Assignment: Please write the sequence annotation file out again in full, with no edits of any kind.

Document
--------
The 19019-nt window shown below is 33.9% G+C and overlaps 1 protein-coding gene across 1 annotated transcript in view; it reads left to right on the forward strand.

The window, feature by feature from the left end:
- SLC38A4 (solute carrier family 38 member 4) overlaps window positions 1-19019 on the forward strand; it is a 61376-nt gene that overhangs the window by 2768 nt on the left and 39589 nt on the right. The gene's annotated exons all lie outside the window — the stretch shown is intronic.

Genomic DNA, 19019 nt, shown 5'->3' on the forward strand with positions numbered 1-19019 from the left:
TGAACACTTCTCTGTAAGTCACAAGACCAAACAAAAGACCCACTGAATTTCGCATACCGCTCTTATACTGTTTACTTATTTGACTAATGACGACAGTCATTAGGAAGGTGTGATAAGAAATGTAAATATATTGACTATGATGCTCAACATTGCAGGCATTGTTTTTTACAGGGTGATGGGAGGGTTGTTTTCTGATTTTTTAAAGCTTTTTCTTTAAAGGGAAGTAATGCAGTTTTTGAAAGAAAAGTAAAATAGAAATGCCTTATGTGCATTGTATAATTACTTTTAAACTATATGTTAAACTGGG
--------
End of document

The 19019-nt window shown below is 33.9% G+C and overlaps 1 protein-coding gene across 1 annotated transcript in view; it reads left to right on the forward strand.

The window, feature by feature from the left end:
- SLC38A4 (solute carrier family 38 member 4) overlaps window positions 1-19019 on the forward strand; it is a 61376-nt gene that overhangs the window by 2768 nt on the left and 39589 nt on the right. The gene's annotated exons all lie outside the window — the stretch shown is intronic.

Genomic DNA, 19019 nt, shown 5'->3' on the forward strand with positions numbered 1-19019 from the left:
TGAACACTTCTCTGTAAGTCACAAGACCAAACAAAAGACCCACTGAATTTCGCATACCGCTCTTATACTGTTTACTTATTTGACTAATGACGACAGTCATTAGGAAGGTGTGATAAGAAATGTAAATATATTGACTATGATGCTCAACATTGCAGGCATTGTTTTTTACAGGGTGATGGGAGGGTTGTTTTCTGATTTTTTAAAGCTTTTTCTTTAAAGGGAAGTAATGCAGTTTTTGAAAGAAAAGTAAAATAGAAATGCCTTATGTGCATTGTATAATTACTTTTAAACTATATGTTAAACTGGG